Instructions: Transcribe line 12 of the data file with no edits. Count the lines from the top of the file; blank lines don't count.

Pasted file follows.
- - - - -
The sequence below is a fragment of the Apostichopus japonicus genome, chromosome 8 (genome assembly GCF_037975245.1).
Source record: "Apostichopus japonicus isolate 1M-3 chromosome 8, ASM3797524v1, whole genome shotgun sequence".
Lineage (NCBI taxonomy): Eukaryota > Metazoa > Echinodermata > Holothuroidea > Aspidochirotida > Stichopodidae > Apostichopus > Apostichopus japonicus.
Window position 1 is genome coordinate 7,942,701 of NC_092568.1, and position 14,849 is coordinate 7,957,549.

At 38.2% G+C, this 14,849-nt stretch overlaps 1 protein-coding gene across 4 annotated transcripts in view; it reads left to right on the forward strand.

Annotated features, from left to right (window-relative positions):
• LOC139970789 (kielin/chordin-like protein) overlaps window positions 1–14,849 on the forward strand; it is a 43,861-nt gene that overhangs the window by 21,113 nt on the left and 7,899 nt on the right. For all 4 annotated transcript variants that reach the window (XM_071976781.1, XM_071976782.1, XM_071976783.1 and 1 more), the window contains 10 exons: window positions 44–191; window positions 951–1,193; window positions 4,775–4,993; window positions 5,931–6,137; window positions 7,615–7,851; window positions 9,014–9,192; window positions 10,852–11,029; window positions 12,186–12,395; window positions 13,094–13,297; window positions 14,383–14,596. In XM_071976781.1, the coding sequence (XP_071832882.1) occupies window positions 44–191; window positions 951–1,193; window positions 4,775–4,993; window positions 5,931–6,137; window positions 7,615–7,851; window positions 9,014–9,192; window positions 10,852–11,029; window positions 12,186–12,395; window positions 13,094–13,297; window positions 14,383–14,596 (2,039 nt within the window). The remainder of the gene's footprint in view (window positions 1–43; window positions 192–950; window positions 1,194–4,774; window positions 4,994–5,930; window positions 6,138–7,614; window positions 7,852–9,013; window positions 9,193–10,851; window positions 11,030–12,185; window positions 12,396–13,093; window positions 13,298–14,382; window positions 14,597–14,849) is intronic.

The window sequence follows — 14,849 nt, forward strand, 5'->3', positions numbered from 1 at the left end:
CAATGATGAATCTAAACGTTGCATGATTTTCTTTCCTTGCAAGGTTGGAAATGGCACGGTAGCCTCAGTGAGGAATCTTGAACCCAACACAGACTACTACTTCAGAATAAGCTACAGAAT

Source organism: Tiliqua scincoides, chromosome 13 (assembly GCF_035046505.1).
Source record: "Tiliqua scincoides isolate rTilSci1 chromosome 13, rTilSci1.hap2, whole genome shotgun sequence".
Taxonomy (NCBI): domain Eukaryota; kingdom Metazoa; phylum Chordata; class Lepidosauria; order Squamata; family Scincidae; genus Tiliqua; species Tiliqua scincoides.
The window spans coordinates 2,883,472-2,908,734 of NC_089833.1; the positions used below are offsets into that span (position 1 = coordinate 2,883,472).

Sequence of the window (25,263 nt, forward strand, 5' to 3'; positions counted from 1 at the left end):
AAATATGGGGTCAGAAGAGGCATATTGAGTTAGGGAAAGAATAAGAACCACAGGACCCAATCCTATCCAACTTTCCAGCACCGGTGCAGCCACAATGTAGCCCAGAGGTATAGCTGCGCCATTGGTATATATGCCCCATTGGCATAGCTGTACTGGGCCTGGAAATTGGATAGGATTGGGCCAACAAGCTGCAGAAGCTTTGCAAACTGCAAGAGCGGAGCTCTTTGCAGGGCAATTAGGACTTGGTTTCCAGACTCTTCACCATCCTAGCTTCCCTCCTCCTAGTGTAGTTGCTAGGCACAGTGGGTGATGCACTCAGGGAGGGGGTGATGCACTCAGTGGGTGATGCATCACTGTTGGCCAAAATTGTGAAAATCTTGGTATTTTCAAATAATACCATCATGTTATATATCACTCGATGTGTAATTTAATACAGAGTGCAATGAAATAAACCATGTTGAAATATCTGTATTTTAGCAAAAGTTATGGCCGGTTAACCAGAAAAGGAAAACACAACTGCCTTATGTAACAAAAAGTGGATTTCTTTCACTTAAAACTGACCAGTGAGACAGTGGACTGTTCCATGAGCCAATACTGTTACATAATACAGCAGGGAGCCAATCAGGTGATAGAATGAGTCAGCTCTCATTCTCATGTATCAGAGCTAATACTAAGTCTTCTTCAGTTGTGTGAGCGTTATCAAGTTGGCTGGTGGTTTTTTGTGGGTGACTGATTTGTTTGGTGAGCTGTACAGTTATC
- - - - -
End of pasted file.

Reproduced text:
Taxonomy (NCBI): domain Eukaryota; kingdom Metazoa; phylum Chordata; class Lepidosauria; order Squamata; family Scincidae; genus Tiliqua; species Tiliqua scincoides.